Charles Randolph-Wright joined the Motown family at a later stage, coming on board to direct Motown The Musical which premiered on Broadway in 2013, “For me Motown has always been part of my life. The opportunity to work with Mr Gordy was mind-blowing when this project came up because he was and is a major inspiration to me.” His enthusiasm and warmth for the project is clear as he goes on to explain, “In terms of how I got started in directing, my family says that I was directing from the minute I was walking. Theatre fascinated me from my very first experience in the audience. But even as a performer, I always was intrigued by directing and writing. I was in the original cast of Dreamgirls on Broadway and directed a fellow performer’s nightclub act. That lead to several other acts, and more jobs followed. I knew then that would be my focus.”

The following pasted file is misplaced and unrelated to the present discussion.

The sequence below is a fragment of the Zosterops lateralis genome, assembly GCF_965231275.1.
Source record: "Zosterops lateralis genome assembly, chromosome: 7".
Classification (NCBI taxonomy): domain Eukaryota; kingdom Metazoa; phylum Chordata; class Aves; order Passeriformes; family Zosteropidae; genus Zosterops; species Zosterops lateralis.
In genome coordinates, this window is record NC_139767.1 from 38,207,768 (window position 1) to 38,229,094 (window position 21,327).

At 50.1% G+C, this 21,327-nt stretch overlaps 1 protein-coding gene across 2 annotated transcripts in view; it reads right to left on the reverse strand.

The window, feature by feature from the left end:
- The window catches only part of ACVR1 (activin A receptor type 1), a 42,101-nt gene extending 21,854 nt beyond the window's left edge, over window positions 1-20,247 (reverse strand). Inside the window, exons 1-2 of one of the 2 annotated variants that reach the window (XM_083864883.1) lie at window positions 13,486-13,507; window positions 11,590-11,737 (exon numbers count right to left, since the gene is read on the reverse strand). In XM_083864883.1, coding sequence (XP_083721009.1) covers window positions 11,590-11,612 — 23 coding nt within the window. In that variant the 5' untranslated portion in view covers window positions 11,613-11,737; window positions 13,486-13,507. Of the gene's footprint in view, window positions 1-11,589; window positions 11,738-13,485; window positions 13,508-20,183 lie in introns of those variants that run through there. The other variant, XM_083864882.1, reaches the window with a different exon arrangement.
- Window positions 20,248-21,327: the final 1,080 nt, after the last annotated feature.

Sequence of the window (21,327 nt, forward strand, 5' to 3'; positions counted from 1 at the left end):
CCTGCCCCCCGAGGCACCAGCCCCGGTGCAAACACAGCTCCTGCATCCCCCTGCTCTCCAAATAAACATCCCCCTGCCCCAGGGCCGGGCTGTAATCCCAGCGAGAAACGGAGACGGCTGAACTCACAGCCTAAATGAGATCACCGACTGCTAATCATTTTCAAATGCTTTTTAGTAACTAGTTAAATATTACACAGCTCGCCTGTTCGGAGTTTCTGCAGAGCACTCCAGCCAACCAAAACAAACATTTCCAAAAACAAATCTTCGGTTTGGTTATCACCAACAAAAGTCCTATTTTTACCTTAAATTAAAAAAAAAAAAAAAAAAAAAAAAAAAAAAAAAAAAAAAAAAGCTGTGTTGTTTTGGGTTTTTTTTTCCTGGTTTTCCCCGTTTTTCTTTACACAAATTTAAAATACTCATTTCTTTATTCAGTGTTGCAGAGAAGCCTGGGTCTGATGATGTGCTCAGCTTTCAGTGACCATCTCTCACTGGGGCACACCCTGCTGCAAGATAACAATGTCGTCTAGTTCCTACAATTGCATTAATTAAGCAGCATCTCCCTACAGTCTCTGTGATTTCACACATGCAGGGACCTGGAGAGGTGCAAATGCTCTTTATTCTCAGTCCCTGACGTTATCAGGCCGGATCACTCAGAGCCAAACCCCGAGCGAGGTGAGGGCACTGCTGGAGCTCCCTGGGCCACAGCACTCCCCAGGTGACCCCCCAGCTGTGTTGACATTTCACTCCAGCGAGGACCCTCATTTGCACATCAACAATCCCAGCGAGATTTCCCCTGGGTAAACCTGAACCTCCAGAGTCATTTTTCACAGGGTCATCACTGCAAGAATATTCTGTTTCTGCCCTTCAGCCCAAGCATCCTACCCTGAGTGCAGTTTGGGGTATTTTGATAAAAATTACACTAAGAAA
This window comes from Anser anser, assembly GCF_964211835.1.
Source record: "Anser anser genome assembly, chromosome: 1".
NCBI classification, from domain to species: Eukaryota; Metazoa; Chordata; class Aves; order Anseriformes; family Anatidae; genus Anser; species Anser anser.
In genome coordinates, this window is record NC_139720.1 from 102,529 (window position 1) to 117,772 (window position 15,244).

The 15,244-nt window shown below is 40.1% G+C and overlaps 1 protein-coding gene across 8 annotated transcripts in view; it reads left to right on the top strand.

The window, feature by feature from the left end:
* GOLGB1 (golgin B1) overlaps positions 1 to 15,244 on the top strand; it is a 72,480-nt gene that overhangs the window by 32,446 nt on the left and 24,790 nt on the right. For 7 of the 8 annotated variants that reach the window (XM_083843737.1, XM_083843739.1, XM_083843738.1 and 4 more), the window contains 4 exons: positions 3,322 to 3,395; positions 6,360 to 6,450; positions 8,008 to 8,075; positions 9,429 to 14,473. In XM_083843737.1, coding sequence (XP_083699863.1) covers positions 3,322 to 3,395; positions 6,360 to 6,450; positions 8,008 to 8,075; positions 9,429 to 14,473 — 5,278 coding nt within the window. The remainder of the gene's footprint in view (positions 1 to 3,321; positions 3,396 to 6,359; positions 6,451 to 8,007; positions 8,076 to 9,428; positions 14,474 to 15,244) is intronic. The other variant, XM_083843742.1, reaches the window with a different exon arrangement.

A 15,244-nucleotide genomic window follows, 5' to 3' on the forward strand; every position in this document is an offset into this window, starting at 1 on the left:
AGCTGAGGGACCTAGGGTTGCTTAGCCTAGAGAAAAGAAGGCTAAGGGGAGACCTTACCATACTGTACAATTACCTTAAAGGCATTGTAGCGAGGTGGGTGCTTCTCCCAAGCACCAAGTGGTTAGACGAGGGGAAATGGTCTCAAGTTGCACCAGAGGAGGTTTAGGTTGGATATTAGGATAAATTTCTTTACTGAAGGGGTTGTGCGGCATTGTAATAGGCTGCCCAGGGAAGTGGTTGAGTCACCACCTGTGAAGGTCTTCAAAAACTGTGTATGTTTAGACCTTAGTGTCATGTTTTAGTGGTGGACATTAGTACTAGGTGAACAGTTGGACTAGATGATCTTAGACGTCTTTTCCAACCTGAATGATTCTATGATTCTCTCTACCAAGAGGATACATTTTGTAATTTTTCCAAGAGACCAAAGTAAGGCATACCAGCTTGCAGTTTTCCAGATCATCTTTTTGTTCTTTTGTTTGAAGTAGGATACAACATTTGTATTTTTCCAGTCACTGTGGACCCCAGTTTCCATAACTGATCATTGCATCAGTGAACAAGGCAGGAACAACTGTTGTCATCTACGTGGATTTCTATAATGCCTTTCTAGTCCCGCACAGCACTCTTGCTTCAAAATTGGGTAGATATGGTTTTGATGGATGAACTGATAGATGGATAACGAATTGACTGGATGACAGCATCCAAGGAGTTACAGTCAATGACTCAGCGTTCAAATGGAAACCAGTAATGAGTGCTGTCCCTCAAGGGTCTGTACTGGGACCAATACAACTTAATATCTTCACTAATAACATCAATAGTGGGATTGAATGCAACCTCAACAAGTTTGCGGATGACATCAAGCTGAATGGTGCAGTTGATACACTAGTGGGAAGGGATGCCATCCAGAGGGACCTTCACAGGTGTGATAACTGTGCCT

Motown The Musical tells the story of Mr Gordy’s life and the development of Motown Records in Detroit, Michigan which soon became known as Hitsville USA. What was it like for Michael being at the epicentre of the Motown movement at the time? “I was desperate to get to Detroit and get working in music but my parents wanted me to get through school, so I studied and studied so I could graduate from high school early and from there I went straight to Detroit.” Michael explains, “The funny thing about Motown is, I think Motown could have been anywhere, and in a sense it was.” Charles begins nodding enthusiastically and adds, “Absolutely. Every city had a girl group, a guy group, a kids’ group and a lead singer but the unique thing that Detroit had was Berry Gordy.”